If you look at the higher education landscape in the state of Minnesota, we are way overbuilt. Not all of the educational programs and institutions we have in the state can survive. If you’re a small town and you have a community college or you have a state university and they start cutting programs or even eventually cut the whole campus; that has a profound effect on the community. Those are the tough decisions that are going to have to be made. In order to keep costs down we’re going to have to look at ways to combine programs, colleges, and institutions.
An interesting thing happening now is organizations are moving into the education realm. Let’s just use teacher education as an example. Organizations are coming into the state saying ‘We can teach teachers. We don’t have to be affiliated with a university. We know what it takes to be a good teacher. Why would you spend all that money on tuition?’ We’re going to see more challenges from organizations that think they can offer things more effectively, more efficiently, cheaper. Would that put colleges out of business? I personally don’t think so but it could challenge a lot of the programs that we have.
If you ask most academics what an undergraduate should know, we talk about things like music, art, health, science, math; all traditional areas important to building a well-educated, civic-minded adult. Pressure is coming from corporations and businesses saying ‘We don’t care about that anymore. We want somebody who can think creatively, who can problem-solve, who can manage people.’ I worry we’ll get students focused on exactly what it is they need to know to get a high-paying job and not wanting to take anything extra.
Committed to excellence
Dean Quam has achieved many lasting contributions at the University of Minnesota. More than 30 years ago, we first met together to complete a federal grant application to prepare graduate students in the School of Social Work to support children with disabilities and their families in schools and communities. She evidenced then and throughout her career a deep commitment to the University’s land-grant mission with its historic commitment to students. Her commitment to excellence, service, and collaboration have established Jean as a major leader of change and innovation at the University of Minnesota and throughout higher education. As dean, she forged important relationships with alumni, donors, students, and colleagues in advancing the mission of her college and the overall impact of the University. She has achieved lasting impact and she will be greatly missed. She has been a unique University leader.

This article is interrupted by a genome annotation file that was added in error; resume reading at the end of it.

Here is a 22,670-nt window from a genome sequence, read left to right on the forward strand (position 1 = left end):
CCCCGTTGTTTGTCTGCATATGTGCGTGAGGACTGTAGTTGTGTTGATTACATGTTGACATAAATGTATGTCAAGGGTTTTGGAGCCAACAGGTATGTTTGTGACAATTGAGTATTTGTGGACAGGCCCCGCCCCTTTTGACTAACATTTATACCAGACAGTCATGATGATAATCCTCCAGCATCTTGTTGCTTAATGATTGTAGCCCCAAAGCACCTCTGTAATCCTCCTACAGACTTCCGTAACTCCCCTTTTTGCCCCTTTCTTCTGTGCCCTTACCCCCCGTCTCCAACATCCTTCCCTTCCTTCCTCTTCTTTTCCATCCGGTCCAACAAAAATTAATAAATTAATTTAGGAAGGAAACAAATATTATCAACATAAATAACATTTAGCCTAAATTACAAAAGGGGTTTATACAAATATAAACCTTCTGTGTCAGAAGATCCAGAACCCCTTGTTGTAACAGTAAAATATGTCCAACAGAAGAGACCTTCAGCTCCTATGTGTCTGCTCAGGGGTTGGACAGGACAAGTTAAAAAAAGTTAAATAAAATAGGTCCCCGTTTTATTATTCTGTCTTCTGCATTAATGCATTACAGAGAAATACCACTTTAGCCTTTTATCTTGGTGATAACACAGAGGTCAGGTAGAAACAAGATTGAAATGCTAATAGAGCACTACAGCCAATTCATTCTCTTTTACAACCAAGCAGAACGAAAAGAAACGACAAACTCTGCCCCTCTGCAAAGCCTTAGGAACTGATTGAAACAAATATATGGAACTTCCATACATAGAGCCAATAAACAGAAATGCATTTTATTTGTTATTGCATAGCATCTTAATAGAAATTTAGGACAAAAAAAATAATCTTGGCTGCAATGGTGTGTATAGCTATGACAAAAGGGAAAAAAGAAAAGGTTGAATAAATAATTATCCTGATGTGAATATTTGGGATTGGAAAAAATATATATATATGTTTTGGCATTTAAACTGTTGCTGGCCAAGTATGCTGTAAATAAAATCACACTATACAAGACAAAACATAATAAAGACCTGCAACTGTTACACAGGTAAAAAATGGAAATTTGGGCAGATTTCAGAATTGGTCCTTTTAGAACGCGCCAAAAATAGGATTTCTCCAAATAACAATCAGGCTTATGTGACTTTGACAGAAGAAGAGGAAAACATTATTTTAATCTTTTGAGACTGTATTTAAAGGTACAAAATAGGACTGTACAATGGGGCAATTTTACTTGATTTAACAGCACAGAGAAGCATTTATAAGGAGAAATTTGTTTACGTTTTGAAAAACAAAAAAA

Dr. Robert Bruninks
Past University of Minnesota President and Professor Emeritus
What do your foresee for the educational fields under CEHD’s purview?
Social work and family social science are both fields that are very old and very well established. Unfortunately, there will always be social problems, there will always be kids who can’t live in their family of origin for whatever reason, there will be older people who will need help as they become frail and older—you could go through the litany of all the problems. There’s always going to be a need for somebody to help individuals and help their families and deal with the social problems of the day.
Kinesiology to me is a really exciting, growing field, particularly now with its emphasis on health and wellness and wanting to grow an undergraduate major in that area. I think that’s very important.
The Institute on Child Development. I’m proud of the fact that we’ve worked hard to have a new building for the institute which will be amazing in terms of research and teaching. Historically, they’ve always been the number one child development program in the nation and I just see it getting stronger and better.
Educational psychology has a lot of very strong programs within it. I would single out particularly special education. They started offering opportunities to become special education teachers at the undergraduate level and that program’s growing very fast because of the need out there for more teachers.